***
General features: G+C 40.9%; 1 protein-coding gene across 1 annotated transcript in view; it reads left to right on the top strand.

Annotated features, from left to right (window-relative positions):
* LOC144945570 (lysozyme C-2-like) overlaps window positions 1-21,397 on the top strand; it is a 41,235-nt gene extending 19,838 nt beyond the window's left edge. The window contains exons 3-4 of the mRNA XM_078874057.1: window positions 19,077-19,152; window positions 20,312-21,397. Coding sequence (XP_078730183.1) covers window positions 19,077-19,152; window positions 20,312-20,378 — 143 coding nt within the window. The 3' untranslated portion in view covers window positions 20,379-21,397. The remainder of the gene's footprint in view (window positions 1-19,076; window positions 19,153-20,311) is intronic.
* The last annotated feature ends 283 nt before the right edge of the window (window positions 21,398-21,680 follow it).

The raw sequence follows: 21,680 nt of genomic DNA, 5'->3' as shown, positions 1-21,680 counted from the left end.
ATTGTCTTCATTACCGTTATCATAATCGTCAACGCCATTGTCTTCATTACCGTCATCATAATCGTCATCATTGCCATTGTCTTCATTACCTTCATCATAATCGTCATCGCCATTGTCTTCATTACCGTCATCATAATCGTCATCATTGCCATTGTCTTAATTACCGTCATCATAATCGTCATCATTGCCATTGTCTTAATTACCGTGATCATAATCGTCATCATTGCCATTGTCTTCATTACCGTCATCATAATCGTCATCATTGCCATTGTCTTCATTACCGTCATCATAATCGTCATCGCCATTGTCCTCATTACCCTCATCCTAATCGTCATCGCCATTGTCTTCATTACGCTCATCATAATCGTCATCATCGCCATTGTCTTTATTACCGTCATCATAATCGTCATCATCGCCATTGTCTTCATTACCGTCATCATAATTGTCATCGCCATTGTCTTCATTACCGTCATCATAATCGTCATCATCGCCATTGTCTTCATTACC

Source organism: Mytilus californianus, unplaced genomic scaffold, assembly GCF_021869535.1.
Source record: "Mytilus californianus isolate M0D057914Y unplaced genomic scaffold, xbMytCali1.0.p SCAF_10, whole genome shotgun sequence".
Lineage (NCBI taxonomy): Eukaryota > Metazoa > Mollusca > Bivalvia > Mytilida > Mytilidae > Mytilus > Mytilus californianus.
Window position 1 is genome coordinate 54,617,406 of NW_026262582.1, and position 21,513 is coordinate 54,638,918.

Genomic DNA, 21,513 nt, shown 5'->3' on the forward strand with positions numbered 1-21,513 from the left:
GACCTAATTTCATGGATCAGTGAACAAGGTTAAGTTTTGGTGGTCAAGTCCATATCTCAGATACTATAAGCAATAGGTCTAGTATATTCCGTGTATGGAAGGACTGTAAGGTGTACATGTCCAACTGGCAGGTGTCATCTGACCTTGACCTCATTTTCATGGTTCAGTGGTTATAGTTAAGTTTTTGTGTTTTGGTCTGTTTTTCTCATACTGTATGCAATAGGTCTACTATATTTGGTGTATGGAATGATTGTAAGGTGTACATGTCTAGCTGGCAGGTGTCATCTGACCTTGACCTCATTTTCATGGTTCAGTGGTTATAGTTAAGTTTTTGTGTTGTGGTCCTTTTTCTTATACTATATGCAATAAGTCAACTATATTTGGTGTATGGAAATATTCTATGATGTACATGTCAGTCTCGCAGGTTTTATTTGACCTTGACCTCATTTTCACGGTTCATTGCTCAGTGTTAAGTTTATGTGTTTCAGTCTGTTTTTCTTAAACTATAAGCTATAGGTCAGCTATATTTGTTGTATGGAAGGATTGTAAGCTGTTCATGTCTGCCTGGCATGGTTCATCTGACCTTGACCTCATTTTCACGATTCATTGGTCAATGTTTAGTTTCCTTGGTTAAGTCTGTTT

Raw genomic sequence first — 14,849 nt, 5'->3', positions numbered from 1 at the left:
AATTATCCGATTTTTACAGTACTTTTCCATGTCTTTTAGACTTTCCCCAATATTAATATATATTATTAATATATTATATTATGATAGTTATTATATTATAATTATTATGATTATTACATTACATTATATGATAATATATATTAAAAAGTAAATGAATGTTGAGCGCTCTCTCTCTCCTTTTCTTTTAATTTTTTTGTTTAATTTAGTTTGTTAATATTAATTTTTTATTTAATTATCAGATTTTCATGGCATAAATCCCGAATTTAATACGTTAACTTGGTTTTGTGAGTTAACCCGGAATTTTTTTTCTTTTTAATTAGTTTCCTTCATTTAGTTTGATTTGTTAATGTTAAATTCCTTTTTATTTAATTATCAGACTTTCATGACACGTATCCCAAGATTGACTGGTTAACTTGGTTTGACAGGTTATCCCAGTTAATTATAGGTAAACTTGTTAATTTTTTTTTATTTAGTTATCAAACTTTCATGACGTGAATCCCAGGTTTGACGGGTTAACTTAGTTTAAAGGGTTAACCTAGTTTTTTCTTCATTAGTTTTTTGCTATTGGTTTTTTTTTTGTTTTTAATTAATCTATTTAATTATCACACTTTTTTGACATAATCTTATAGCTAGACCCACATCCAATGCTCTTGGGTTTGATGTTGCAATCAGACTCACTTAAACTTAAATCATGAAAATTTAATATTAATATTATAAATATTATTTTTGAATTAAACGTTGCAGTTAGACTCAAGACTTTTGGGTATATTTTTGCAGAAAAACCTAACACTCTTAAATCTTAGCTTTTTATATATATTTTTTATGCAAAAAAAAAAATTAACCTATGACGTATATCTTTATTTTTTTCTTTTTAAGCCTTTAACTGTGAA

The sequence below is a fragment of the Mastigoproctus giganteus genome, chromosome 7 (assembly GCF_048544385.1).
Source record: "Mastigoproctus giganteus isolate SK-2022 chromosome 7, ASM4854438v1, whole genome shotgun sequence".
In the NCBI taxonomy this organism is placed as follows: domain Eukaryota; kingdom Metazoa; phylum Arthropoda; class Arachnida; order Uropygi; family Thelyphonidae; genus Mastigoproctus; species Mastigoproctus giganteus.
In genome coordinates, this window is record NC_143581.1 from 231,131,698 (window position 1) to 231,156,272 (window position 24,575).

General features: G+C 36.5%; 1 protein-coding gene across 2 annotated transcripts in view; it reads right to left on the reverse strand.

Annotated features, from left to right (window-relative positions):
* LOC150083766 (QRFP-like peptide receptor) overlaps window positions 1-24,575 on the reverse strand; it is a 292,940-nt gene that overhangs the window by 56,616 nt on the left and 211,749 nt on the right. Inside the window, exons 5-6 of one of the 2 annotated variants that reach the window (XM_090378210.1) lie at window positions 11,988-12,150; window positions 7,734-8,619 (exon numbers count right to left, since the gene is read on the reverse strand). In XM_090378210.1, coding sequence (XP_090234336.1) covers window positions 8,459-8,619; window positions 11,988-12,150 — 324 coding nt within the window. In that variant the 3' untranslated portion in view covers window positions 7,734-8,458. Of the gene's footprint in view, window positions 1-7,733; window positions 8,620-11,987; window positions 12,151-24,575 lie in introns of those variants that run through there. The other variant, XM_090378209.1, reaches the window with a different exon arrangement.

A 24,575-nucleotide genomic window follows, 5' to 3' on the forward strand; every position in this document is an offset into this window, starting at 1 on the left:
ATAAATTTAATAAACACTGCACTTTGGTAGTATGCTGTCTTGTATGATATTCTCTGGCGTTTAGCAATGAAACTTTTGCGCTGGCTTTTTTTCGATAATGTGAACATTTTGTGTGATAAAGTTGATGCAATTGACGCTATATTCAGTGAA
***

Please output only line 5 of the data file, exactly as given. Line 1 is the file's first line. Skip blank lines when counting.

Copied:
The raw sequence follows: 21,680 nt of genomic DNA, 5'->3' as shown, positions 1-21,680 counted from the left end.